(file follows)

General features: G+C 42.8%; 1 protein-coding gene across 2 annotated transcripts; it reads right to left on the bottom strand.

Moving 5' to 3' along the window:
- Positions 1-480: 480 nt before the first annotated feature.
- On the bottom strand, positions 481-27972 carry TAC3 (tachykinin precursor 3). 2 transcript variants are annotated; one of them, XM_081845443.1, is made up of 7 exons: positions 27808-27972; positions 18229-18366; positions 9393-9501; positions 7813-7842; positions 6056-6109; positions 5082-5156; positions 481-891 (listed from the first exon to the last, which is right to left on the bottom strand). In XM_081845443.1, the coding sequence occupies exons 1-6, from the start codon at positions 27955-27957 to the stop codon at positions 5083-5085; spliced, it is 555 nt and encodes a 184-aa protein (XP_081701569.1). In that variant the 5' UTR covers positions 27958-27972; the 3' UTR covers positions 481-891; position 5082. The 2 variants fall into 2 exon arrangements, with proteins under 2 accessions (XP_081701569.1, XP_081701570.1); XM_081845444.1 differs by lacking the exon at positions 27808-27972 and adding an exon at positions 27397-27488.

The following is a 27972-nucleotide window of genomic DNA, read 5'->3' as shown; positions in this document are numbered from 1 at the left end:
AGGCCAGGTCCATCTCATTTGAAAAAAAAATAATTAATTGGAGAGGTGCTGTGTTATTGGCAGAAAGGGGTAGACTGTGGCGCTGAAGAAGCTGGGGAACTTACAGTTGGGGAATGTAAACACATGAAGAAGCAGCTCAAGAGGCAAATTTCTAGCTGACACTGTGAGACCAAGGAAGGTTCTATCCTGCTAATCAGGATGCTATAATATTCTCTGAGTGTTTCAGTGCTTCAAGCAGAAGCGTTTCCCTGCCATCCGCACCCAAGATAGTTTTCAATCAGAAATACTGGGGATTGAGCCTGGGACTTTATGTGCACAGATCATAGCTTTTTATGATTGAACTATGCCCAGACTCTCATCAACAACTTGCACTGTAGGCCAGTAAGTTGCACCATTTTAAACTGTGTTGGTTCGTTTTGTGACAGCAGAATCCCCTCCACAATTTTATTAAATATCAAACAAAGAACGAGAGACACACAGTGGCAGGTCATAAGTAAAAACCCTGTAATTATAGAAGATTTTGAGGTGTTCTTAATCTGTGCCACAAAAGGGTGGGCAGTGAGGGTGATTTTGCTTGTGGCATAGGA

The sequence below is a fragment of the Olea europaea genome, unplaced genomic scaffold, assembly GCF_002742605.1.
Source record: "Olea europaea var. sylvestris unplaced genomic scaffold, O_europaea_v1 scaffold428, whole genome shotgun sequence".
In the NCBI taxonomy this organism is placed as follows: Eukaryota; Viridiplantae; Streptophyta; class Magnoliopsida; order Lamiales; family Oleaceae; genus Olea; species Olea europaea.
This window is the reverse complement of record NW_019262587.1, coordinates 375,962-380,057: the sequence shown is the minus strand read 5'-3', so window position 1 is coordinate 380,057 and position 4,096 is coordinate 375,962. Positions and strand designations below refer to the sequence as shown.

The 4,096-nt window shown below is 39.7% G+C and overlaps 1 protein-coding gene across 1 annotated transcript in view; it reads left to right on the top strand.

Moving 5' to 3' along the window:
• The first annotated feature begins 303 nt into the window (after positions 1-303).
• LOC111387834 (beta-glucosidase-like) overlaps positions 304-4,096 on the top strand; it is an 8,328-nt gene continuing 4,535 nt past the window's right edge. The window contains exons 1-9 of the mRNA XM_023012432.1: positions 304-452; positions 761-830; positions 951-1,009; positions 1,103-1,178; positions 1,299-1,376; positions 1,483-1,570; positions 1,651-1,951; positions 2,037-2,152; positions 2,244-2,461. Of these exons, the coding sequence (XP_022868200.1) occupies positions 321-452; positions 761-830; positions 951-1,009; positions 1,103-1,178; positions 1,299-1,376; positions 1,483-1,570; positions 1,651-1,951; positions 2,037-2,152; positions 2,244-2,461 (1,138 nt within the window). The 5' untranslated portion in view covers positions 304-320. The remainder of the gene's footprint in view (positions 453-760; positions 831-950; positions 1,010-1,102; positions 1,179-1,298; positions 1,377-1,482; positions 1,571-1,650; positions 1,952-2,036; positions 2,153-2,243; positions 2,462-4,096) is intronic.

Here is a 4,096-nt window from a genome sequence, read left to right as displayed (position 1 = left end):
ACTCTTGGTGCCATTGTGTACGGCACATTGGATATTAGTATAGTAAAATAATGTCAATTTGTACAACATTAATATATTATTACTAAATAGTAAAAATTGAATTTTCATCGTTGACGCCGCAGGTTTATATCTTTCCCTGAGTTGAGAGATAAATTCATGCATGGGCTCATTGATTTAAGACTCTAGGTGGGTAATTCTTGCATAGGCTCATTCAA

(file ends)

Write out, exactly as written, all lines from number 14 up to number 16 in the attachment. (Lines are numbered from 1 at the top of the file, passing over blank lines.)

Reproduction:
• LOC111387834 (beta-glucosidase-like) overlaps positions 304-4,096 on the top strand; it is an 8,328-nt gene continuing 4,535 nt past the window's right edge. The window contains exons 1-9 of the mRNA XM_023012432.1: positions 304-452; positions 761-830; positions 951-1,009; positions 1,103-1,178; positions 1,299-1,376; positions 1,483-1,570; positions 1,651-1,951; positions 2,037-2,152; positions 2,244-2,461. Of these exons, the coding sequence (XP_022868200.1) occupies positions 321-452; positions 761-830; positions 951-1,009; positions 1,103-1,178; positions 1,299-1,376; positions 1,483-1,570; positions 1,651-1,951; positions 2,037-2,152; positions 2,244-2,461 (1,138 nt within the window). The 5' untranslated portion in view covers positions 304-320. The remainder of the gene's footprint in view (positions 453-760; positions 831-950; positions 1,010-1,102; positions 1,179-1,298; positions 1,377-1,482; positions 1,571-1,650; positions 1,952-2,036; positions 2,153-2,243; positions 2,462-4,096) is intronic.

Here is a 4,096-nt window from a genome sequence, read left to right as displayed (position 1 = left end):
ACTCTTGGTGCCATTGTGTACGGCACATTGGATATTAGTATAGTAAAATAATGTCAATTTGTACAACATTAATATATTATTACTAAATAGTAAAAATTGAATTTTCATCGTTGACGCCGCAGGTTTATATCTTTCCCTGAGTTGAGAGATAAATTCATGCATGGGCTCATTGATTTAAGACTCTAGGTGGGTAATTCTTGCATAGGCTCATTCAA